JOHANNESBURG – South Africa went all-in with spin in the last One-Day International against Sri Lanka, successfully adopting a strategy that in the long term – given where the next World Cup will be played – could serve them well.
Keshav Maharaj opened with spin, bowled spin through the middle, and spin at the end, taking advantage of a dry surface. It won’t be an easy chase for the South Africans as they go in search of a third consecutive ODI series win in Sri Lanka, and importantly the 10 points needed for the ICC World Cup Super League.
Forty out of the 50 overs were bowled by spinners, including Aiden Markram’s part-time off-breaks. It was good recognition on the part of stand-in skipper Maharaj, who had opened the bowling and in his first over ripped two deliveries passed Avishka Fernando’s outside edge, disturbing the top of the surface on both occasions.
It was the same strip as the one used for the opening encounter of the series last Thursday, and the deterioration was noticeable.
And while the use of spin to the degree it was utilised on Tuesday may seem foreign to South Africans, for Maharaj, he is very much in his comfort zone. It has been the ploy successfully implemented by Maharaj’s franchise the Dolphins – whom he has captained regularly – at Kingsmead, which has become something of a spin mecca in recent seasons.
By the time the first Power Play was completed, Maharaj had gotten through seven overs of spin, himself picking up the wicket of Fernando in the fourth over, while George Linde claimed the scalp of the returning Dinesh Chandimal – both batsmen trapped lbw.
Maharaj’s plan to go with spin was also helped in part by a poor out for Kagiso Rabada. The spearhead of the Proteas attack, had strained an ankle in the field during the second match last Saturday, and had to undergo a fitness test before the start of play, to determine his readiness. How much that ankle was an issue only Rabada will know, but having said he was fit to start, he really should have performed much better. Three no balls, six wides tell the tale of a fast bowler, whose rhythm was completely out of sync.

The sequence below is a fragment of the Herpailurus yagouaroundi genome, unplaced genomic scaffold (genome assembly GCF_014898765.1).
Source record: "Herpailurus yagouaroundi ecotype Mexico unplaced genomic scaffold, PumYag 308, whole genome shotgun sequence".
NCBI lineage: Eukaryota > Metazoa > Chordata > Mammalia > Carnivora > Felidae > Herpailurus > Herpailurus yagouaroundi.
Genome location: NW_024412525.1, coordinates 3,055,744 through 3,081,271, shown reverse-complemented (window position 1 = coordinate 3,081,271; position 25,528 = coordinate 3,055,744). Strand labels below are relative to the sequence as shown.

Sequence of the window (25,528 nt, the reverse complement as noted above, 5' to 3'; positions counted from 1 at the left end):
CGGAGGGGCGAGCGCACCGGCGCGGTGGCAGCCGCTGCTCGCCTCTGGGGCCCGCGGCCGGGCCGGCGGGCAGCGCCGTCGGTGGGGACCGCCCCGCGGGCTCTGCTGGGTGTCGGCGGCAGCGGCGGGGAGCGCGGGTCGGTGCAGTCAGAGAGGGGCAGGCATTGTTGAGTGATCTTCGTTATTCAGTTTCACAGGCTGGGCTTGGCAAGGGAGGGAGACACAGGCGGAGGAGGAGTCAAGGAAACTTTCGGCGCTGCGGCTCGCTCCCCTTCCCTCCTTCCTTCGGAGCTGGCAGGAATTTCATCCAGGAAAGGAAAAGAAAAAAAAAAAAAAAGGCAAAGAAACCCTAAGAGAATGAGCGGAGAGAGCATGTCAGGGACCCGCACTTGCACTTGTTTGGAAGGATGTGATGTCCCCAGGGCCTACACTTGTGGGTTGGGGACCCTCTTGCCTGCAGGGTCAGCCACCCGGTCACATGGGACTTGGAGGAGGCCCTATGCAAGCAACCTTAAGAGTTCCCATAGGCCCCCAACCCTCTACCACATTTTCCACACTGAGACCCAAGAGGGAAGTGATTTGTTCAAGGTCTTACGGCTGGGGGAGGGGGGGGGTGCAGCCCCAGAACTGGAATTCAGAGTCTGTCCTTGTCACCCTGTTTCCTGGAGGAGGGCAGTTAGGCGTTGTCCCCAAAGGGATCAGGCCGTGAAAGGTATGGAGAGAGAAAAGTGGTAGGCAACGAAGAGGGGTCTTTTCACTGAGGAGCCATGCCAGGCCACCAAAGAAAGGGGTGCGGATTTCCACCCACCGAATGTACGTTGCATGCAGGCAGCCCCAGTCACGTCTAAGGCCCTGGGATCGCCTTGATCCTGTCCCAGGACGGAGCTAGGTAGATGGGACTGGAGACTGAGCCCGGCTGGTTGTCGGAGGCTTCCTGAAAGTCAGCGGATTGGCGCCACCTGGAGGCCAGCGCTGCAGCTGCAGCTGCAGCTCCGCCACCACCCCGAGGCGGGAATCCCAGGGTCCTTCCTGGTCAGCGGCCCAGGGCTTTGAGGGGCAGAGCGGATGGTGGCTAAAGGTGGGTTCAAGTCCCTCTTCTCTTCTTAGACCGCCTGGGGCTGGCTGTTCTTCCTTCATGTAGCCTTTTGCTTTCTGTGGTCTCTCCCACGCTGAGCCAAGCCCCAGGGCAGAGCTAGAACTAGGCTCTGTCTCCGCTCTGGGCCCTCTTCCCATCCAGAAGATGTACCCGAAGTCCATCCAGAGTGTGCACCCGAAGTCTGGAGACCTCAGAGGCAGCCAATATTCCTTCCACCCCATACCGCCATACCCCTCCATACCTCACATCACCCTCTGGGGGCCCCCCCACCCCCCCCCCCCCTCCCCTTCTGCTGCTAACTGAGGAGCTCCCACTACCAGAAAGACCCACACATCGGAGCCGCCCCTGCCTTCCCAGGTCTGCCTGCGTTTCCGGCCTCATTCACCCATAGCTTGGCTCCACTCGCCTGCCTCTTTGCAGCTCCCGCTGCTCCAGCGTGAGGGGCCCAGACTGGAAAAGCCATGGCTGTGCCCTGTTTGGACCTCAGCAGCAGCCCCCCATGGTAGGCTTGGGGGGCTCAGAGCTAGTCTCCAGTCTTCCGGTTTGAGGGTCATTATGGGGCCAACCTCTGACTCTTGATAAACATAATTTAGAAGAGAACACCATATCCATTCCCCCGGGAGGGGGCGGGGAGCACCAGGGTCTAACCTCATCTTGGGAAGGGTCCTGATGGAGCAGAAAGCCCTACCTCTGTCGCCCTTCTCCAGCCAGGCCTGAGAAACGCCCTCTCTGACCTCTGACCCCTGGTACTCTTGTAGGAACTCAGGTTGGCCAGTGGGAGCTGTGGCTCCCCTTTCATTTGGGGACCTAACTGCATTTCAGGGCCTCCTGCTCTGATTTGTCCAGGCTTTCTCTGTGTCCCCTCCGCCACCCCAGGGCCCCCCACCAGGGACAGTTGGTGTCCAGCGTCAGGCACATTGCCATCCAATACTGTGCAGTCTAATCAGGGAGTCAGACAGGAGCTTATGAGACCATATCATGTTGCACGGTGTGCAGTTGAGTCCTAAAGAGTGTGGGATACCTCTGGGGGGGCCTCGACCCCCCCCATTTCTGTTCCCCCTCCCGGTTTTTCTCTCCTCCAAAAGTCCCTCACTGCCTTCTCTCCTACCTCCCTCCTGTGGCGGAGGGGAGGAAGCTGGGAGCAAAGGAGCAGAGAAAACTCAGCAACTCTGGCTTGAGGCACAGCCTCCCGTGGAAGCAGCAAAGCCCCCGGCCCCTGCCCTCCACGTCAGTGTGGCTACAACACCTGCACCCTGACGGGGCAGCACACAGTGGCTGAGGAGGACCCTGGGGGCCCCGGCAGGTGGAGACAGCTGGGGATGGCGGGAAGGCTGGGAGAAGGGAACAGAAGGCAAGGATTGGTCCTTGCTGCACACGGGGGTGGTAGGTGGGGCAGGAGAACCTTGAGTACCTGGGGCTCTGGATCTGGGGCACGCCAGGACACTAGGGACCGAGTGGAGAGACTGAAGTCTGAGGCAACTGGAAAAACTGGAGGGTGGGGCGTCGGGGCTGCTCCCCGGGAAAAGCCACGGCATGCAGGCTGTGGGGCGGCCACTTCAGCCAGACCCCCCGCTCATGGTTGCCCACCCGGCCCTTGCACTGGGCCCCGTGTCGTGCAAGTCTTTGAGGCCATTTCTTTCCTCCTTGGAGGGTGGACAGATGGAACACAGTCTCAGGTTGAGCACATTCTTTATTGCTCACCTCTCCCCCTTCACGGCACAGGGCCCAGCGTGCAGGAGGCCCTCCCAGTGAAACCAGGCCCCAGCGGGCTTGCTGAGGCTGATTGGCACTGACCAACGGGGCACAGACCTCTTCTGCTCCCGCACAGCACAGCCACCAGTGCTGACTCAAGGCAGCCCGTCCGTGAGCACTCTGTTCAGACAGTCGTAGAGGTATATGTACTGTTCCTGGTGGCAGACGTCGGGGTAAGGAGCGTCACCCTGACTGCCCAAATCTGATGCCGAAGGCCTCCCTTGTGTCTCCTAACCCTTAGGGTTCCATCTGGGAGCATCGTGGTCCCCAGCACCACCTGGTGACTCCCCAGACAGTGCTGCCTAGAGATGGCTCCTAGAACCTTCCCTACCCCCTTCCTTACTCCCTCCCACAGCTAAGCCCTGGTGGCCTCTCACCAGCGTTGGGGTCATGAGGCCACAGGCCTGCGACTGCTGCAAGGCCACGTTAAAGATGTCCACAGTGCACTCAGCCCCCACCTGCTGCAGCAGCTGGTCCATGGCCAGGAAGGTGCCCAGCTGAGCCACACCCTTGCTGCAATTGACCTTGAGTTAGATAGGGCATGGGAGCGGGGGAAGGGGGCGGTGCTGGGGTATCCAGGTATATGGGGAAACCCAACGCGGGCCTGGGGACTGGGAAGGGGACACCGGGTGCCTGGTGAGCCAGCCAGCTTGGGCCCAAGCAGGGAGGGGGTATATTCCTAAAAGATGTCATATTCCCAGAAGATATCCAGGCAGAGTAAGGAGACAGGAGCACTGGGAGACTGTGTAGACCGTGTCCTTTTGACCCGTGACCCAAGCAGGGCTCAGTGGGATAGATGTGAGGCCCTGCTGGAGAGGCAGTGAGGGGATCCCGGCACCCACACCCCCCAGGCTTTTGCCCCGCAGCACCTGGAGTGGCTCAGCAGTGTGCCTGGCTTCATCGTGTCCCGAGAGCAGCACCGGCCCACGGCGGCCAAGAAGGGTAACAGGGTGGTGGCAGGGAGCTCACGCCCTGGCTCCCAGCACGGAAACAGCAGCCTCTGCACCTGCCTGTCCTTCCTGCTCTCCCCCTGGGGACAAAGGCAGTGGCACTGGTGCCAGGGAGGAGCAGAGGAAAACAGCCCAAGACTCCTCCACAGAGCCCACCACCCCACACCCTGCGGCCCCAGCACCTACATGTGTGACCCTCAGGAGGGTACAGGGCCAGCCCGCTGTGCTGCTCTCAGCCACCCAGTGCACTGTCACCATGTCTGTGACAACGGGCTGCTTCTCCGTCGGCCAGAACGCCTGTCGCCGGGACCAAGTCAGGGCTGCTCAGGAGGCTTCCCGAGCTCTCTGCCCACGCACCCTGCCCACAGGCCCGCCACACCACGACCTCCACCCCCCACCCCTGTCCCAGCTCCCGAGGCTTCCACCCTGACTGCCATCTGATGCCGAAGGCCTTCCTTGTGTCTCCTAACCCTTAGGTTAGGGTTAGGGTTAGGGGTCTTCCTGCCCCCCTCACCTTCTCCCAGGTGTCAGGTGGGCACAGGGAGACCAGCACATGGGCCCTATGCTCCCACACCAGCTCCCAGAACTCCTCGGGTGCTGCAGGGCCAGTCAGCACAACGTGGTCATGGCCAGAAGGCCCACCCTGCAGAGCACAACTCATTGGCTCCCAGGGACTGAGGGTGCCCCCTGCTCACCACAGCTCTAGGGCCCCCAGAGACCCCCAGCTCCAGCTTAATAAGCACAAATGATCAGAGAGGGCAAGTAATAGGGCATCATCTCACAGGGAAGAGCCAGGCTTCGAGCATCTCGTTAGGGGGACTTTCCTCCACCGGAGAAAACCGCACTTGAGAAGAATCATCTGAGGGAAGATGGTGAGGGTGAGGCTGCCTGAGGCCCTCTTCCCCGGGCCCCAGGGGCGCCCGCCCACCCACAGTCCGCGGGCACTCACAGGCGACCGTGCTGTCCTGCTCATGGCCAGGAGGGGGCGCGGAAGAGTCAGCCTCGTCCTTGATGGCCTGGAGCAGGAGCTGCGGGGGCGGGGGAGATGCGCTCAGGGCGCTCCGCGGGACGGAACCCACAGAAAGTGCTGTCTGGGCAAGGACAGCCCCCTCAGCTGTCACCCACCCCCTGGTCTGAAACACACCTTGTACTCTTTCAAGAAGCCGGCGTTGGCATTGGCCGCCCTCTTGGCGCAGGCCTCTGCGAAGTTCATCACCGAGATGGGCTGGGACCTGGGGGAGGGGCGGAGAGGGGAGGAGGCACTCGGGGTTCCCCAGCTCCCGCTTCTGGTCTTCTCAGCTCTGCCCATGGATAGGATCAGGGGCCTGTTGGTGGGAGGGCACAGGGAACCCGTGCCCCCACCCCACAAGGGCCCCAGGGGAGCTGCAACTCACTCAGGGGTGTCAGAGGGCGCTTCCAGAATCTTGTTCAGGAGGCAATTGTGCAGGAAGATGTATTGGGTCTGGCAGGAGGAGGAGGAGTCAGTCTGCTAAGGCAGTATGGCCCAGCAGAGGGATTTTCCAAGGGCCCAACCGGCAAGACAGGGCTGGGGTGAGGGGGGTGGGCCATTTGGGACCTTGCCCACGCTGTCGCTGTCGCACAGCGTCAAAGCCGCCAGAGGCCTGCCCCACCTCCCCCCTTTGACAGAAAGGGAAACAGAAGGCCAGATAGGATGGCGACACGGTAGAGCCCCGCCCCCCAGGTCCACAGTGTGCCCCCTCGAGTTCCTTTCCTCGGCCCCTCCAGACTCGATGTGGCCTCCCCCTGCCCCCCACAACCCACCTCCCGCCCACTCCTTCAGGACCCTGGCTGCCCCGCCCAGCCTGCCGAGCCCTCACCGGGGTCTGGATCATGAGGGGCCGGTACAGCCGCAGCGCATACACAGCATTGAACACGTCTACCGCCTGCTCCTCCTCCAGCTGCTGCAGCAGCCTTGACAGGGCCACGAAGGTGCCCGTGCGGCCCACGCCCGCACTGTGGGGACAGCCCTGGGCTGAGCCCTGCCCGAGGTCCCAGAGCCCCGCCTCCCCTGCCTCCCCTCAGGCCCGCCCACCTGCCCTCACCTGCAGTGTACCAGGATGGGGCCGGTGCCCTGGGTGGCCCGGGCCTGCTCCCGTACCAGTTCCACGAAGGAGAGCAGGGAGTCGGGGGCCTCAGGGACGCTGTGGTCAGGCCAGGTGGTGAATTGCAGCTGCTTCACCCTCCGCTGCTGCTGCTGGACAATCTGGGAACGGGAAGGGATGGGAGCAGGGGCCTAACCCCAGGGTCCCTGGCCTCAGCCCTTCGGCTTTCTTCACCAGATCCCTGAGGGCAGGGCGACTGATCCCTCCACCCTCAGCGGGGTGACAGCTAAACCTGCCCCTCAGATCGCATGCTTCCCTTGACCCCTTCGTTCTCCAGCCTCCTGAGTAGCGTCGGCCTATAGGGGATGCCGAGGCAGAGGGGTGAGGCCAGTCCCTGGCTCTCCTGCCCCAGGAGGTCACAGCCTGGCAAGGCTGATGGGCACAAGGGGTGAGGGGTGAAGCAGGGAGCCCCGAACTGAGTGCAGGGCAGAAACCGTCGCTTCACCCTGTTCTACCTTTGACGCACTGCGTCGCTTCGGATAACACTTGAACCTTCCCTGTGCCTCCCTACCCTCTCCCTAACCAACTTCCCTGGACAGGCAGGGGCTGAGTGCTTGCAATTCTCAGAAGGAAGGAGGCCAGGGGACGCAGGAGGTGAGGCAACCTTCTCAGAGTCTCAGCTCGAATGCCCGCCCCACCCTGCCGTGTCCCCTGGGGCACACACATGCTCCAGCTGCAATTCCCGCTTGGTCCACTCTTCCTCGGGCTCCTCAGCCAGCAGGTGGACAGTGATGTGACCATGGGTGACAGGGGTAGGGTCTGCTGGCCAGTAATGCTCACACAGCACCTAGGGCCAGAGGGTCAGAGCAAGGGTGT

Sri Lanka’s batsman had to scratch around for runs, and there was little in the shape of substantive partnerships as Maharaj smartly rotated his four spin options.
South Africa’s fielding backed up the bowling well, although if there was one criticism of Maharaj it was that he could have applied more pressure by having an extra fielder in the circle for longer.
In one instance, some miss-communication, between the bowler Linde, the skipper and the fielders cost South Africa a wicket - and five runs - when an alert Charith Asalanka deliberately slogged swept the ball to mid-wicket where he was caught, but he knew he could take the risk because South Africa had too many fielders outside of the circle and thus it was declared a ‘no ball.’ .
Asalanka, a young left hand batsmen, playing in just his eight ODI, once again produced a very streetwise innings, underlining why many in Sri Lanka feel he’s a future captain. Having made half centuries in the previous two matches, he backed that up with a workmanlike 47 on Thursday, hitting just two boundaries, but working the ball excellently into space.
The three frontline spinners were very good, Maharaj the most successful, claiming 3/38, while Linde picked up 2/32 and Tabraiz Shamsi finished with 2/31. Markram, impressed after conceding 16 runs in an initial two over spell in the first Power Play and returned to claim the wicket wicket of Dhananjaya de Silva – thanks to an outstanding catch by wicket wicketkeeper, Heinrich Klaasen, who had to move around the batsmen from behind the stumps, and dive full length, to secure the ball in his right glove – while conceding 25 runs in his next eight overs.
Sri Lanka 203/9 (Charith Asalanka 47, Dhananjaya de Silva 31, Keshav Maharaj 3/38, Tabraiz Shamsi 2/31